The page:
Aluminum wire is a type of wiring used in houses and by service men in their power grids for electrical transmission since the early 1900s and was preferred over copper wires since they had cost and weight advantages. They are still the preferred material today for transmission and distribution applications. However, there are a number of danger hazards to having aluminum wiring in your home that could result in damage, injury or even death.
In branched circuit wiring, the typical connections from electrical wire to devices (terminals) are made by wrapping the wire around screw terminals and tightening the screw. The terminals to aluminum wires began to fail over time due to improper connection techniques and dissimilar metals having different resistances and different coefficients of thermal expansion. Because of these failures, heat is generated under electrical load and causes overheated connections which resulted in many house fires.
Because of the fact that aluminum and copper are dissimilar metals, this presents a danger when joining aluminum wire and copper wire since it causes galvanic corrosion in the presence of an electrolyte and these connections become unstable over time
When exposed to air most metals would oxidize freely. Aluminum oxide is an electrical insulator and not an electrical conductor. Thus, the electron flow through the oxide layer can be severely obstructed. Under most conditions the added resistance is not noticeable.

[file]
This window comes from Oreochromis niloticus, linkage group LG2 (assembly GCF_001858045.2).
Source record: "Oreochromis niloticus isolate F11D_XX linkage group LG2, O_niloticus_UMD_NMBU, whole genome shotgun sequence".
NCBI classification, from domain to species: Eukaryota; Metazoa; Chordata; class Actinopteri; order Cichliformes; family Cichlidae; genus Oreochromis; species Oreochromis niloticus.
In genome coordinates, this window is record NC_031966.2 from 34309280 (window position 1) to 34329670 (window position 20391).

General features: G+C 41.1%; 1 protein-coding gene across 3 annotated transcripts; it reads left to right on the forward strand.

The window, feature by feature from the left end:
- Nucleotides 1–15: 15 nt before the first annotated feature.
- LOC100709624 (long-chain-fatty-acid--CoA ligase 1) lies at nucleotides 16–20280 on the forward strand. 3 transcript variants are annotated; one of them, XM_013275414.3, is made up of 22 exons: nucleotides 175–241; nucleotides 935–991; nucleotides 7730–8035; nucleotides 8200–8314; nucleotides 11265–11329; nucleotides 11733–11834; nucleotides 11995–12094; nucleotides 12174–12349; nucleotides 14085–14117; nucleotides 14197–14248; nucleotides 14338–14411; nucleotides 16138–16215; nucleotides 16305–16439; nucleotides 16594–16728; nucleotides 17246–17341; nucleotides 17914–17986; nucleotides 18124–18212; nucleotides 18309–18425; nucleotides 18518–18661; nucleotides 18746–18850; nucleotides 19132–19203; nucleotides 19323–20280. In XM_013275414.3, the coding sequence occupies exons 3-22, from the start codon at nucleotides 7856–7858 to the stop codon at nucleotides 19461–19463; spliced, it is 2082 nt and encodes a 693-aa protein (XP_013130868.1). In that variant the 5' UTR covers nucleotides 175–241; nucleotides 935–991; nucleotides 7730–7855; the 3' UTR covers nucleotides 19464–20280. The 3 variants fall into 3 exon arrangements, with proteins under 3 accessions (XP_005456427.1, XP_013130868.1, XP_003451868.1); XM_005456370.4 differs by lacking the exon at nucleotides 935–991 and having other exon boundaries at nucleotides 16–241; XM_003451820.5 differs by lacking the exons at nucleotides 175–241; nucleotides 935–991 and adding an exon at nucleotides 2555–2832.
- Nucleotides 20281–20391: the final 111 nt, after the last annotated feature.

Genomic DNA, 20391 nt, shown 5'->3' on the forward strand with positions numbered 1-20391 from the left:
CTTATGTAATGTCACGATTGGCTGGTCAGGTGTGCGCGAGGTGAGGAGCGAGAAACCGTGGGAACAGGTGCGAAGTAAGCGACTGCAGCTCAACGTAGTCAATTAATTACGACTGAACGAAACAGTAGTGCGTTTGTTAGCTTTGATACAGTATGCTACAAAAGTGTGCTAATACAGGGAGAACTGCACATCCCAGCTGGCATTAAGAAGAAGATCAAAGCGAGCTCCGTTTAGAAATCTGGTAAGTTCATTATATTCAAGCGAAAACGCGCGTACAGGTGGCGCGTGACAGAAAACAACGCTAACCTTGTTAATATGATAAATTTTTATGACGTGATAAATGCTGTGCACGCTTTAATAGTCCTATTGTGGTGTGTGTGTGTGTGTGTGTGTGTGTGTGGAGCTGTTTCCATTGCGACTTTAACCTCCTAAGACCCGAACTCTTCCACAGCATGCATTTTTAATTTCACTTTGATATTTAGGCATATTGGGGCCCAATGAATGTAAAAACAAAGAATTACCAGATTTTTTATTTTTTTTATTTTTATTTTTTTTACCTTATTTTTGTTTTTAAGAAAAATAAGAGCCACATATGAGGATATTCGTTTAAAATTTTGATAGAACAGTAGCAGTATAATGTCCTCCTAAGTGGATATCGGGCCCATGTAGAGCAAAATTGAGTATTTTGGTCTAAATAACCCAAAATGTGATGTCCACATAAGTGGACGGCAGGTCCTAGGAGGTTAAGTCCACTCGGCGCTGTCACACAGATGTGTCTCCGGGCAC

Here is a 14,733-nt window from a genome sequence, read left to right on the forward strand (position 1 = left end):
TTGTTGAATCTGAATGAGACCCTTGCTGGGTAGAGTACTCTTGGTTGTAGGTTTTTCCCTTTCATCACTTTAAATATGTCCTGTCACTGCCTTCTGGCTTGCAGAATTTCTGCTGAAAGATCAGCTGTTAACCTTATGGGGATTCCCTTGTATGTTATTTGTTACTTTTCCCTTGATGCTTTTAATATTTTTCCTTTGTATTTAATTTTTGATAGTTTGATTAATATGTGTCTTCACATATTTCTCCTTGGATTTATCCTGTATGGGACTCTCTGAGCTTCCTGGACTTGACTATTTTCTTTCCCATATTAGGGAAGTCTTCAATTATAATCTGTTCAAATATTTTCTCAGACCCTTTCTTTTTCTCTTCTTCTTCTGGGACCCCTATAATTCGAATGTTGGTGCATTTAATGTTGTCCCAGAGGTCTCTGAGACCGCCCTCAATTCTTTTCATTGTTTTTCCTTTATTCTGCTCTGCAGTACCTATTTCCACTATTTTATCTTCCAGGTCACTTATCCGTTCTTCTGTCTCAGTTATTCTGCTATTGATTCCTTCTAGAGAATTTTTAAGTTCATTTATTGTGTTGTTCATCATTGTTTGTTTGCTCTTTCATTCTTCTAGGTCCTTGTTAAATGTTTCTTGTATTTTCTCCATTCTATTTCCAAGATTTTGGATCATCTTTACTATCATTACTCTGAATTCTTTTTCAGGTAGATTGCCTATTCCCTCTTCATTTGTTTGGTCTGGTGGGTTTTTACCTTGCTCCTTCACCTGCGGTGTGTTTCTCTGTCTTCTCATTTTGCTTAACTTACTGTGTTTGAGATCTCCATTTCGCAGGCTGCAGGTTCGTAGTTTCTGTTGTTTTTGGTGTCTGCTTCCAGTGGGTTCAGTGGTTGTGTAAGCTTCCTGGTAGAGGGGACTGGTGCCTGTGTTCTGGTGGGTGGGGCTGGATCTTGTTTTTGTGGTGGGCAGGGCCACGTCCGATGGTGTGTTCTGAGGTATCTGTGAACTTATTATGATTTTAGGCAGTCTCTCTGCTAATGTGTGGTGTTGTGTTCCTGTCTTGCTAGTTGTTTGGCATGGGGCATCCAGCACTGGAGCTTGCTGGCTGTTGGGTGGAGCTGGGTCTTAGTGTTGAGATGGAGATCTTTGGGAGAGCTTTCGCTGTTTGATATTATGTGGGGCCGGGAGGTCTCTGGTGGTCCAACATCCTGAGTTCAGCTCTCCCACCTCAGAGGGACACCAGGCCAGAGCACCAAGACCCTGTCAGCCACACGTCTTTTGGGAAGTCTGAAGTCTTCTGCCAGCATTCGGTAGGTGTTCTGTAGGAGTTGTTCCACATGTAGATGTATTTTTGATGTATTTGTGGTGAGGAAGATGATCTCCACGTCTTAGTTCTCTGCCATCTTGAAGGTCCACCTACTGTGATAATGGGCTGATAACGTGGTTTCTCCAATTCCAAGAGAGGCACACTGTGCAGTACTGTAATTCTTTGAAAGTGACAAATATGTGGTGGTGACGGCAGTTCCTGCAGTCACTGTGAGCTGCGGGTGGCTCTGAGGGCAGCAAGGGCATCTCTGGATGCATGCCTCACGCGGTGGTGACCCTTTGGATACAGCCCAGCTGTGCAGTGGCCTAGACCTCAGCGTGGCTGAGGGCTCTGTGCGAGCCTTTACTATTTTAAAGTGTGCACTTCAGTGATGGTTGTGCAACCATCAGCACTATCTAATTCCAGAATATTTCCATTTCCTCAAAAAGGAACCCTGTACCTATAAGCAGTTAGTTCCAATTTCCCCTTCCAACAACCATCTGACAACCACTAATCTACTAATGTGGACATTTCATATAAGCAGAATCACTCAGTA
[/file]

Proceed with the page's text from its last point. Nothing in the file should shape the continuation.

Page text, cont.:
The aluminum wires used before the mid – 1970s had a coefficient of expansion that varies significantly from the metals commonly found in devices, outlets etc. Aluminum wires installed in the 1960s and 1970s continue to operate without any problems. However, issues tend to arise in the future and some connections were not properly made when installed, this would cause a huge influx in the dire need of tenant improvement specialists. There are also problems with connections made by applying too much torque since this causes damage to the wire
Connections between aluminum and steel tend to loosen and get worst over time due to the different expansion and contraction rates of aluminum and steel under thermal load. This loosening cycle results in overheating and allowing intermetallic steel/aluminum alloying to occur between the conductor and the screw terminal which causes a high resistance junction leading to additional overheating. The end result of which is a fire. The problems associated with aluminum wires are typically with the pre – 1970s solid wire smaller than No. 8 AWG since the properties of that wire result in significantly more expansion and contraction than a modern day aluminum wire. The older aluminum wire have a problem with a property called creep. This property made the wire permanently deform or relax over time under load
Home hazard insurance do not cover homes with any aluminum wiring in some states of the US and other insurance companies that claim to cover it charge a higher premium than for homes with copper wiring.
Aluminum wiring can be replaced or repaired to effectively and permanently reduce the possibility of fire and injury due to failing (overheating) wire connections and splices. It is highly recommended that you hire a qualified electrician who is experienced and well informed about aluminum wiring hazards and only uses approved aluminum wiring repair connectors.